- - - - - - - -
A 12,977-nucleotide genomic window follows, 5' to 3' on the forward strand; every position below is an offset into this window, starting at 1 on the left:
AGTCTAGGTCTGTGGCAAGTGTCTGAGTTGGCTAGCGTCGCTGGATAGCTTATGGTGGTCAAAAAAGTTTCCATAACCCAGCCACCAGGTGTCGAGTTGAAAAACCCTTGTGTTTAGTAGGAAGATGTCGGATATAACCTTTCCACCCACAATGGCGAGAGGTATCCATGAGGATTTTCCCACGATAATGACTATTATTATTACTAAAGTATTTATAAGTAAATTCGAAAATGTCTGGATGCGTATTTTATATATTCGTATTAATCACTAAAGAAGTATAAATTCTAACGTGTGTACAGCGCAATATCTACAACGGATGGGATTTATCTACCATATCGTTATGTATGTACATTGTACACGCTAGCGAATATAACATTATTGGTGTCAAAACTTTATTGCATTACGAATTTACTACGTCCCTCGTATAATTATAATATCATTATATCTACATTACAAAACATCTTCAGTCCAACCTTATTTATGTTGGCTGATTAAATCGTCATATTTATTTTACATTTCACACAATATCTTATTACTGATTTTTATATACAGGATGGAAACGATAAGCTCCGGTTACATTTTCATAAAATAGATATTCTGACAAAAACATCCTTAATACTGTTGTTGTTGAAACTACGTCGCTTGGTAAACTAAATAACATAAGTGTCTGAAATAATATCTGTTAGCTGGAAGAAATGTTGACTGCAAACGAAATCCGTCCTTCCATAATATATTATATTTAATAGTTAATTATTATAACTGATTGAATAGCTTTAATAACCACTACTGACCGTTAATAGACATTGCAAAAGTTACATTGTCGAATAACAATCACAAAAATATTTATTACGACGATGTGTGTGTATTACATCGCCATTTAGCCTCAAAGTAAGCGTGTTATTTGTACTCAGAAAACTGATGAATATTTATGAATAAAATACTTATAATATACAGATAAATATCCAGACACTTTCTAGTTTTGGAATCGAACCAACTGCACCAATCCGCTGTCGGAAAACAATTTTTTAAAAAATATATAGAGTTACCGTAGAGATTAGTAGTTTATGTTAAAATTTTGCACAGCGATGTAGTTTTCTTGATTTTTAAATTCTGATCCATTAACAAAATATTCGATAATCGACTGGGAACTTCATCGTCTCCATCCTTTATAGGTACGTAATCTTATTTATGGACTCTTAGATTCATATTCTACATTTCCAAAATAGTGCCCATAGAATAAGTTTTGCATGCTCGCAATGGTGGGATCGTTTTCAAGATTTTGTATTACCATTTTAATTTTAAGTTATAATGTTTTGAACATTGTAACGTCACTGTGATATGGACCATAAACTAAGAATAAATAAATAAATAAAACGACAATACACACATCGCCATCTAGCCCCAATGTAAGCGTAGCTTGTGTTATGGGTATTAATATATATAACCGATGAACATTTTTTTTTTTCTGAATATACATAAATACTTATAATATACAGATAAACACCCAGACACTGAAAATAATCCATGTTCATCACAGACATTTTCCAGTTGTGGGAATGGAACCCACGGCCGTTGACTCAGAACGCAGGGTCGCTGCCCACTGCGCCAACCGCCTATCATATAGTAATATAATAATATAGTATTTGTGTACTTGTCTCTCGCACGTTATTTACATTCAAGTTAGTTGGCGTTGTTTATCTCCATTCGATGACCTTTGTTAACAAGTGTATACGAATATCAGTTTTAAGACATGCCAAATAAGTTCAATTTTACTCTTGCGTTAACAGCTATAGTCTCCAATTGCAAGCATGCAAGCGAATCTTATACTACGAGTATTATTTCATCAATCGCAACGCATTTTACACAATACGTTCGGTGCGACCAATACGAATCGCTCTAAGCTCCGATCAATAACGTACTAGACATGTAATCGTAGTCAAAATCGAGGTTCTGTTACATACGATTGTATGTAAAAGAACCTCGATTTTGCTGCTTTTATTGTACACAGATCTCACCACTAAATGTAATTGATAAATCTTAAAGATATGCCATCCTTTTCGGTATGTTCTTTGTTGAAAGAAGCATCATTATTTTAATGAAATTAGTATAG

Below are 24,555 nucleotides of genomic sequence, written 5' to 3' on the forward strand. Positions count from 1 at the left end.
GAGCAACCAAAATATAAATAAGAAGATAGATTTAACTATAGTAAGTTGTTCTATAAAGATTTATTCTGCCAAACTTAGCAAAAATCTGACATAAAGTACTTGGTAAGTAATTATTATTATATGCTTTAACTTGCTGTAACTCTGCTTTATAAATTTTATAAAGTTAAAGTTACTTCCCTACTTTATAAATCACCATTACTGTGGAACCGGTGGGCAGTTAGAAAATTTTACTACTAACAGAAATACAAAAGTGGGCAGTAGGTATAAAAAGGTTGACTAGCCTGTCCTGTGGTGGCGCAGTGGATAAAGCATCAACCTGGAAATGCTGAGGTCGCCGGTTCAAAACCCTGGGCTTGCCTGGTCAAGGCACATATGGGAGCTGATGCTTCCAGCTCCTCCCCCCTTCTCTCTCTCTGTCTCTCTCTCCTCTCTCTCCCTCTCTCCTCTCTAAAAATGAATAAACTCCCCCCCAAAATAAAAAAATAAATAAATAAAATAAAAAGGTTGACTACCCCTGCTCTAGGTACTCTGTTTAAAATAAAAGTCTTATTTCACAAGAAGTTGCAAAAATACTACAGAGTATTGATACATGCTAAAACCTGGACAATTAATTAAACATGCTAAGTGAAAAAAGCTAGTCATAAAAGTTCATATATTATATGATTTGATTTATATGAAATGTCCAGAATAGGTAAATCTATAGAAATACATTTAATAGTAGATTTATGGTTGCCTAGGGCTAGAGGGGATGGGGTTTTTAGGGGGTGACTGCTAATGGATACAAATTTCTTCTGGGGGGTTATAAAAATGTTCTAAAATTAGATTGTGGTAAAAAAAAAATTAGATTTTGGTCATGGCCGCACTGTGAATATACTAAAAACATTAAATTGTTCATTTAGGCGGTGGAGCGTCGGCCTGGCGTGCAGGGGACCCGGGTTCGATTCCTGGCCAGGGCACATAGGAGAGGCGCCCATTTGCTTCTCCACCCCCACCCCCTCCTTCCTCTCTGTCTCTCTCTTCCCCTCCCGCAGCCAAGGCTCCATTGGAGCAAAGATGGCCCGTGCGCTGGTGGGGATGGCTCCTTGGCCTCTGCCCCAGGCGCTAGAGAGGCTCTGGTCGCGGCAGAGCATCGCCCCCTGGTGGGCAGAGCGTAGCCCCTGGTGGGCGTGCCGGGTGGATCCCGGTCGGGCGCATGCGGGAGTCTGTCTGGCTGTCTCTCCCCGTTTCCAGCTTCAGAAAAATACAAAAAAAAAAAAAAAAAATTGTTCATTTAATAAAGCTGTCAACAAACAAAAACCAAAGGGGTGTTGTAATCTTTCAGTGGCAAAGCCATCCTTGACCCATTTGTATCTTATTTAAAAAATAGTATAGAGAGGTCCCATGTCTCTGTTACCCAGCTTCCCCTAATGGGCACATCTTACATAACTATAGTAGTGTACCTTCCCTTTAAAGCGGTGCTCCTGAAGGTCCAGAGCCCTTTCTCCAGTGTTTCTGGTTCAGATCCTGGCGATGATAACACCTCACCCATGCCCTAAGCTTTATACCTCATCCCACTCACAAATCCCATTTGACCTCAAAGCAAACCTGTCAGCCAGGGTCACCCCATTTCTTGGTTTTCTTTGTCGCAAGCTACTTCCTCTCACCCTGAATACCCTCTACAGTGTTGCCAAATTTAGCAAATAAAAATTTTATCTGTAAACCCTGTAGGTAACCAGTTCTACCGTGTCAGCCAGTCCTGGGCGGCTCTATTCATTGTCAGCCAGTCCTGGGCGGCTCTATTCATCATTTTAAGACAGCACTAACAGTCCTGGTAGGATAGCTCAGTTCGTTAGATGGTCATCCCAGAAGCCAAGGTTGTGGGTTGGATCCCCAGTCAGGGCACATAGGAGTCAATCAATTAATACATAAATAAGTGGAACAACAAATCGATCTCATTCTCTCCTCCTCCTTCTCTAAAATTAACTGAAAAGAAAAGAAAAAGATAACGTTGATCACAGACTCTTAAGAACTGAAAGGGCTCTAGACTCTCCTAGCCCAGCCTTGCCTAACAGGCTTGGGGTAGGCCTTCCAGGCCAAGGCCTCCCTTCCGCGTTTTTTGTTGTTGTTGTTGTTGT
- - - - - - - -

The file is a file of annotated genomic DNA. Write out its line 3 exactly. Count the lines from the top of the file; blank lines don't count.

Below are 24,555 nucleotides of genomic sequence, written 5' to 3' on the forward strand. Positions count from 1 at the left end.